Business

Peabody and Family Mosaic housing associations to merge

Aerial view of new Peabody site Image copyright Peabody Trust
Image caption Peabody is building new homes on this site at Archway, north London

Housing associations Peabody Trust and Family Mosaic are to merge in a deal giving them combined assets worth £6bn.

The merged group, to be called Peabody, will be caretaker for more than 55,000 homes across London and the South East.

Peabody chief executive Stephen Howlett will retire, with Family Mosaic's Brendan Sarsfield taking the helm.

Lord Kerslake, Peabody's chairman who will remain in-post, said the combined group will be able to achieve more "together than we could achieve alone".

Housing associations are non-profit organisations providing social housing, with any surplus money used for maintenance of properties.

The sector is undergoing a transformation after the government launched a voluntary right-to-buy scheme for housing association tenants. The first sales under the policy took place in September.

The scheme builds on a policy introduced by the Tories in the 1980s, which allowed council house tenants to buy their homes. This proved hugely popular, but has been blamed for contributing to the lack of affordable housing.

Ministers have promised that each house sold under the new system will be replaced on a one-for-one basis, although there are still question marks over how the policy will be refunded and properties replaced.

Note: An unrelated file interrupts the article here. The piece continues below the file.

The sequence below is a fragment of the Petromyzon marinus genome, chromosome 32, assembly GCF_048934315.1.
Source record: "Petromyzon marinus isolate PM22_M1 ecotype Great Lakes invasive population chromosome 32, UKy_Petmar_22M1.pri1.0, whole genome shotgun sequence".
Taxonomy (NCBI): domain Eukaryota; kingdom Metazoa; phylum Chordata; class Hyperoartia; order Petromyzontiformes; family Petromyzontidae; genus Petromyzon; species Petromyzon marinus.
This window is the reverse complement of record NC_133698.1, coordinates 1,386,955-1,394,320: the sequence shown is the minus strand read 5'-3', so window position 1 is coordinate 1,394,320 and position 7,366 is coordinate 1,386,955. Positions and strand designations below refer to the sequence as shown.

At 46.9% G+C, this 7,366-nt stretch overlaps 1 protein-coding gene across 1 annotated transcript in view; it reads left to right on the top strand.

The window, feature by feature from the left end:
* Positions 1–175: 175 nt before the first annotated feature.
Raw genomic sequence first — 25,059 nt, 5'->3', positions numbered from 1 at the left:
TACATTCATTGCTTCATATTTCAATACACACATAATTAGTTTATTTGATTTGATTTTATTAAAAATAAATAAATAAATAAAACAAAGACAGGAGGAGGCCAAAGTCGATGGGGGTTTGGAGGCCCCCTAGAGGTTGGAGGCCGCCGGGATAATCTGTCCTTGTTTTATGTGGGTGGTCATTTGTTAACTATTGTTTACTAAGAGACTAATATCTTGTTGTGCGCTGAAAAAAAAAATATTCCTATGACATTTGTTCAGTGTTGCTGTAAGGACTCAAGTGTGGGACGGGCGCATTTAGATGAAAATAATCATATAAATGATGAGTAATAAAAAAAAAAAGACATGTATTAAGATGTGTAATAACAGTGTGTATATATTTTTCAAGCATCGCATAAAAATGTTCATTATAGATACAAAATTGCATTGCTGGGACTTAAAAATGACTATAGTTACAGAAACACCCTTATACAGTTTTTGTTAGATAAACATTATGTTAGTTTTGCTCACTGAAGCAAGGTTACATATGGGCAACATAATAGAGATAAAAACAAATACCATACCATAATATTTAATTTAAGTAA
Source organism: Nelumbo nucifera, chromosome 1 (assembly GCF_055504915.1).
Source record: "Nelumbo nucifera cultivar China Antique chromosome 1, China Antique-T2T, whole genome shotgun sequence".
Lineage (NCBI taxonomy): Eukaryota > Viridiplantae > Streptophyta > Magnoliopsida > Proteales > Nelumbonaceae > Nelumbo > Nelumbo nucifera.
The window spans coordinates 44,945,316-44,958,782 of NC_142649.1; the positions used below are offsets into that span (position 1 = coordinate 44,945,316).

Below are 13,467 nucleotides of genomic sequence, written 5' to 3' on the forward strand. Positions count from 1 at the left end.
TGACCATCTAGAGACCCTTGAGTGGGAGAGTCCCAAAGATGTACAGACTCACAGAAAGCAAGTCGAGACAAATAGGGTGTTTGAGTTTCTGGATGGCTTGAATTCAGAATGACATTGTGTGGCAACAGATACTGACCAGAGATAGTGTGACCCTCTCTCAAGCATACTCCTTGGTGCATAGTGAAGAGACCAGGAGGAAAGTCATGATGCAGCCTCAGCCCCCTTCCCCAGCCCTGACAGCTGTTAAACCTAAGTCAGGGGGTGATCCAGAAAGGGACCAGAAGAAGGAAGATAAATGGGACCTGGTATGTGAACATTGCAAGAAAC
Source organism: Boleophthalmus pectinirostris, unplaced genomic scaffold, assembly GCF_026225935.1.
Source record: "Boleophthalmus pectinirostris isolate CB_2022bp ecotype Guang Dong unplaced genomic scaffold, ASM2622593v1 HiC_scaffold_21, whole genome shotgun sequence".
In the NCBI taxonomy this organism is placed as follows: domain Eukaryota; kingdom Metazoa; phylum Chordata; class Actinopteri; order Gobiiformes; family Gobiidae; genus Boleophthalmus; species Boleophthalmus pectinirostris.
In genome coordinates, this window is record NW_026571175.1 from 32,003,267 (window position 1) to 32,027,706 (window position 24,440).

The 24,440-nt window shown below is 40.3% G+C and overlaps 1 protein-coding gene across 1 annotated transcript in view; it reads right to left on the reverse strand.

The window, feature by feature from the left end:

Image copyright Getty Images

The government has also imposed annual rental cuts of 1% a year on housing association tenants. A larger, merged group should have better access to financing and resources to build more homes. Peabody is involved in big regeneration plans for Thamesmead in east London.

Last week Affinity Sutton and Circle Housing Group merged to become the largest housing association in the UK, and one of the largest housebuilders. It aims to build 50,000 new homes in the next 10 years.

Sir Robin Young, chairman of Clarion Housing, said that by "combining forces" it was rising to the government's challenge that housing associations "deliver more for less".

Also on Wednesday, the L&Q and East Thames associations announced the completion of their merger and details of a £2.6bn financing package to fund the building of new homes.

More mergers between the UK's 1,500 housing associations look likely.

Due to be completed in July 2017, the latest deal will bring together London-based Family Mosaic's portfolio of 26,000 homes across London, Essex and the South East with Peabody's 29,000 homes in London. The new Peabody will have 111,000 residents.

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